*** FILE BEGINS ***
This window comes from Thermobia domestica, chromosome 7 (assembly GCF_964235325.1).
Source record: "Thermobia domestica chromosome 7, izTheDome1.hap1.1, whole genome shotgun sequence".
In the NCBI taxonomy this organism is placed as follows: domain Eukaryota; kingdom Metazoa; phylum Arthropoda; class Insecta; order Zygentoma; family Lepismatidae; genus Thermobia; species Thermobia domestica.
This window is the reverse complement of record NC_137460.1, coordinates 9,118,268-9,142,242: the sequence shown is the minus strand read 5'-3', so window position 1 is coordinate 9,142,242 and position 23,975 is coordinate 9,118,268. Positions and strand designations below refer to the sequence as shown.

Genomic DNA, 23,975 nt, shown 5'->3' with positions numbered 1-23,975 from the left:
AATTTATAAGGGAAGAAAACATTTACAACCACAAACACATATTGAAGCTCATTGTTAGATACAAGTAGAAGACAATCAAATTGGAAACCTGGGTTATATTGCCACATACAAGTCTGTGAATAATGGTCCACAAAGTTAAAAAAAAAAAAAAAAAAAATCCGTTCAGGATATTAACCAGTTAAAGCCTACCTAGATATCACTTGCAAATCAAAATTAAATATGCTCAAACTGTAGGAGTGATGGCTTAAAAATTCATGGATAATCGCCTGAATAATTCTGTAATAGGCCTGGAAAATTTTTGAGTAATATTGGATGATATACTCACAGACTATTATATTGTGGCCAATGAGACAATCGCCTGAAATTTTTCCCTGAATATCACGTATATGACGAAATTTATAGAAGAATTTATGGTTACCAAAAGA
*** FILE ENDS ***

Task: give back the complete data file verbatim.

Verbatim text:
This window comes from Thermobia domestica, chromosome 7 (assembly GCF_964235325.1).
Source record: "Thermobia domestica chromosome 7, izTheDome1.hap1.1, whole genome shotgun sequence".
In the NCBI taxonomy this organism is placed as follows: domain Eukaryota; kingdom Metazoa; phylum Arthropoda; class Insecta; order Zygentoma; family Lepismatidae; genus Thermobia; species Thermobia domestica.
This window is the reverse complement of record NC_137460.1, coordinates 9,118,268-9,142,242: the sequence shown is the minus strand read 5'-3', so window position 1 is coordinate 9,142,242 and position 23,975 is coordinate 9,118,268. Positions and strand designations below refer to the sequence as shown.

Genomic DNA, 23,975 nt, shown 5'->3' with positions numbered 1-23,975 from the left:
AATTTATAAGGGAAGAAAACATTTACAACCACAAACACATATTGAAGCTCATTGTTAGATACAAGTAGAAGACAATCAAATTGGAAACCTGGGTTATATTGCCACATACAAGTCTGTGAATAATGGTCCACAAAGTTAAAAAAAAAAAAAAAAAAAATCCGTTCAGGATATTAACCAGTTAAAGCCTACCTAGATATCACTTGCAAATCAAAATTAAATATGCTCAAACTGTAGGAGTGATGGCTTAAAAATTCATGGATAATCGCCTGAATAATTCTGTAATAGGCCTGGAAAATTTTTGAGTAATATTGGATGATATACTCACAGACTATTATATTGTGGCCAATGAGACAATCGCCTGAAATTTTTCCCTGAATATCACGTATATGACGAAATTTATAGAAGAATTTATGGTTACCAAAAGA